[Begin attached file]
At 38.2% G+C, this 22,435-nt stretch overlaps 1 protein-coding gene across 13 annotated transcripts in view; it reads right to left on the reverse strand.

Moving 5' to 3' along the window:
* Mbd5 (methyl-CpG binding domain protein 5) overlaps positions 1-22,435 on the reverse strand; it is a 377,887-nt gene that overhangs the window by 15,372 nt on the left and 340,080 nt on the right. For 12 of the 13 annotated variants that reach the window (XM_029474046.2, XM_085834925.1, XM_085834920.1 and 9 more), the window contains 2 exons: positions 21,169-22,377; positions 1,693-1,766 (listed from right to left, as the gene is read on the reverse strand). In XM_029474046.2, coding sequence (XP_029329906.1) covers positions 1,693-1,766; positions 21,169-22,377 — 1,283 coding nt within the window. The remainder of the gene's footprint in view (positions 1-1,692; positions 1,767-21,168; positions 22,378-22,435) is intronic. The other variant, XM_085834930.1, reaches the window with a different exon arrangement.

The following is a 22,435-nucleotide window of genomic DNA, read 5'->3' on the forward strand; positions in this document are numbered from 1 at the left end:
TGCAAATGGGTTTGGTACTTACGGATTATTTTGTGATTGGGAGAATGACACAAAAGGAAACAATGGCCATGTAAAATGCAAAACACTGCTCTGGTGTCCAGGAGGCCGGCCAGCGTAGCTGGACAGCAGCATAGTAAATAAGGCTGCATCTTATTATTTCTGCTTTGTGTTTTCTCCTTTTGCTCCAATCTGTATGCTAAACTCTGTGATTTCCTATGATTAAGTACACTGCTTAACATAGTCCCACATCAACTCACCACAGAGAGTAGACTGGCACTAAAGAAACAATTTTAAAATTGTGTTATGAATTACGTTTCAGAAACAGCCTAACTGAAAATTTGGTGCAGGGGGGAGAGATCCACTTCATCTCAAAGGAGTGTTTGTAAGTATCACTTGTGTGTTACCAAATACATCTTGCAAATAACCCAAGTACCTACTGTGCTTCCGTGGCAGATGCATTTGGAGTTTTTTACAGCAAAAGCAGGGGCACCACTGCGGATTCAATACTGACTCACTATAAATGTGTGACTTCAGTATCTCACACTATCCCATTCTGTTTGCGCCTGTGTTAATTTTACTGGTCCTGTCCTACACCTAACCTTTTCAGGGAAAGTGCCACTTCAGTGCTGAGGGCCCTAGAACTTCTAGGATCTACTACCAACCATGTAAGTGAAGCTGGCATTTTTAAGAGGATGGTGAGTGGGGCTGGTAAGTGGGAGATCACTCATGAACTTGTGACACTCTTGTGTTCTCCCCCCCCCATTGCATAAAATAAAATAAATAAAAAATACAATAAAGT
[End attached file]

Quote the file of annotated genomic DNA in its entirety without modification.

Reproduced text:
At 38.2% G+C, this 22,435-nt stretch overlaps 1 protein-coding gene across 13 annotated transcripts in view; it reads right to left on the reverse strand.

Moving 5' to 3' along the window:
* Mbd5 (methyl-CpG binding domain protein 5) overlaps positions 1-22,435 on the reverse strand; it is a 377,887-nt gene that overhangs the window by 15,372 nt on the left and 340,080 nt on the right. For 12 of the 13 annotated variants that reach the window (XM_029474046.2, XM_085834925.1, XM_085834920.1 and 9 more), the window contains 2 exons: positions 21,169-22,377; positions 1,693-1,766 (listed from right to left, as the gene is read on the reverse strand). In XM_029474046.2, coding sequence (XP_029329906.1) covers positions 1,693-1,766; positions 21,169-22,377 — 1,283 coding nt within the window. The remainder of the gene's footprint in view (positions 1-1,692; positions 1,767-21,168; positions 22,378-22,435) is intronic. The other variant, XM_085834930.1, reaches the window with a different exon arrangement.

The following is a 22,435-nucleotide window of genomic DNA, read 5'->3' on the forward strand; positions in this document are numbered from 1 at the left end:
TGCAAATGGGTTTGGTACTTACGGATTATTTTGTGATTGGGAGAATGACACAAAAGGAAACAATGGCCATGTAAAATGCAAAACACTGCTCTGGTGTCCAGGAGGCCGGCCAGCGTAGCTGGACAGCAGCATAGTAAATAAGGCTGCATCTTATTATTTCTGCTTTGTGTTTTCTCCTTTTGCTCCAATCTGTATGCTAAACTCTGTGATTTCCTATGATTAAGTACACTGCTTAACATAGTCCCACATCAACTCACCACAGAGAGTAGACTGGCACTAAAGAAACAATTTTAAAATTGTGTTATGAATTACGTTTCAGAAACAGCCTAACTGAAAATTTGGTGCAGGGGGGAGAGATCCACTTCATCTCAAAGGAGTGTTTGTAAGTATCACTTGTGTGTTACCAAATACATCTTGCAAATAACCCAAGTACCTACTGTGCTTCCGTGGCAGATGCATTTGGAGTTTTTTACAGCAAAAGCAGGGGCACCACTGCGGATTCAATACTGACTCACTATAAATGTGTGACTTCAGTATCTCACACTATCCCATTCTGTTTGCGCCTGTGTTAATTTTACTGGTCCTGTCCTACACCTAACCTTTTCAGGGAAAGTGCCACTTCAGTGCTGAGGGCCCTAGAACTTCTAGGATCTACTACCAACCATGTAAGTGAAGCTGGCATTTTTAAGAGGATGGTGAGTGGGGCTGGTAAGTGGGAGATCACTCATGAACTTGTGACACTCTTGTGTTCTCCCCCCCCCATTGCATAAAATAAAATAAATAAAAAATACAATAAAGT